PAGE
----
Brigham & Women’s Hospital in Boston, Massachusetts, carried out the research by reviewing the medical records of 20,169 women who delivered babies between June 2015 and August 2017. Out of the 20,169 women, 817 suffered from postpartum depression.
Discussing the findings, Dr. Jie Zhou said: "We wanted to find out whether there are certain factors influencing the risk of developing postpartum depression that may be avoided to improve women’s health, both physically and mentally."
Although there is no clear reasoning behind the findings, the study posted that "seasonal enjoyment of indoor activities mothers experience with newborns" could be an important factor in happiness levels after giving birth. It is also thought that family and friends are more likely to rally around a newborn during the colder months, but the summer sees an increase in social engagements that the new mother will be left out of.
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As well as the time of year, other factors contributing to the likelihood of postnatal depression included body mass index, whether or not an epidural was given, and the length of the pregnancy. Not having an epidural anesthetic during labor increased the risk, but a longer pregnancy lowered it.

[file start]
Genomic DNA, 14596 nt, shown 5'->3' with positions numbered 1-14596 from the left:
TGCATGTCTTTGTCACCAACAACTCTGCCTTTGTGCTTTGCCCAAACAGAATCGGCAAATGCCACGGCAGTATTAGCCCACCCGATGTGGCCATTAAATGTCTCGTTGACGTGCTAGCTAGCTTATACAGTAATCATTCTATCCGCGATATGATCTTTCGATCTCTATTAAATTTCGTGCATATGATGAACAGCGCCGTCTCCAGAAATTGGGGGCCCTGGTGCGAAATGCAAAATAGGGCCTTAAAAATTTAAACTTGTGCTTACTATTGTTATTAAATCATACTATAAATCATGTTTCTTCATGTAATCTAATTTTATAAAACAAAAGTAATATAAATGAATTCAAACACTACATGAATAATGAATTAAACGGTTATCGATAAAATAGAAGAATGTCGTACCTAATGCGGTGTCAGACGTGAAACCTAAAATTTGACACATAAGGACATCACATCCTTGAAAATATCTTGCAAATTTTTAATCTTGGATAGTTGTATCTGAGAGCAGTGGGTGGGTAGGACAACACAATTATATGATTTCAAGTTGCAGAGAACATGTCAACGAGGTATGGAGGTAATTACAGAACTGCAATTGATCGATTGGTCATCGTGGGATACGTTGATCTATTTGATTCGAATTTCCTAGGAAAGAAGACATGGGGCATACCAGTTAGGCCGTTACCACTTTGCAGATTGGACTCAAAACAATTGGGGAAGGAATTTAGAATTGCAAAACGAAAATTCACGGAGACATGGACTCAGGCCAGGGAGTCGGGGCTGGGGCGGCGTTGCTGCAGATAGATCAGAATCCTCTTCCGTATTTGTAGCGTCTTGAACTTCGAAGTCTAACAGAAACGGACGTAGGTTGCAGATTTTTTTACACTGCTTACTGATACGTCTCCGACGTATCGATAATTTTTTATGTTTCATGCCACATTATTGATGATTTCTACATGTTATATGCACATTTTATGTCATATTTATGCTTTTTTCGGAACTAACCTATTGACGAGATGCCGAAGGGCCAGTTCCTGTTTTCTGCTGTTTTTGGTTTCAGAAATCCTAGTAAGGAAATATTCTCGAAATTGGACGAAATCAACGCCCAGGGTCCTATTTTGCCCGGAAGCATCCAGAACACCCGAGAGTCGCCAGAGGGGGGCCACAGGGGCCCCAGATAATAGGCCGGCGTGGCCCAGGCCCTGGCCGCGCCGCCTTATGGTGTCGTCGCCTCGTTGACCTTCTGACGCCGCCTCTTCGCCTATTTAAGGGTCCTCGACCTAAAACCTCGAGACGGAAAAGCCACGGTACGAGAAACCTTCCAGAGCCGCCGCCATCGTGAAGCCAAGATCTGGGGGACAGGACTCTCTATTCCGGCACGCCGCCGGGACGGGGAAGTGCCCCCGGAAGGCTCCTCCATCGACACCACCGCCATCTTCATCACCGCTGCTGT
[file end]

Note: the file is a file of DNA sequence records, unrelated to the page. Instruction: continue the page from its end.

Around 10 percent of women suffer from postpartum depression, with symptoms including tearfulness, irritability, feelings of being unable to cope, feelings of inadequacy, guilt, and loss of appetite. Celebrities who have spoken out about having experienced the condition include Gwyneth Paltrow, Adele, and Drew Barrymore.
This post was written by Rebecca Cope. For more, check out our sister site Grazia.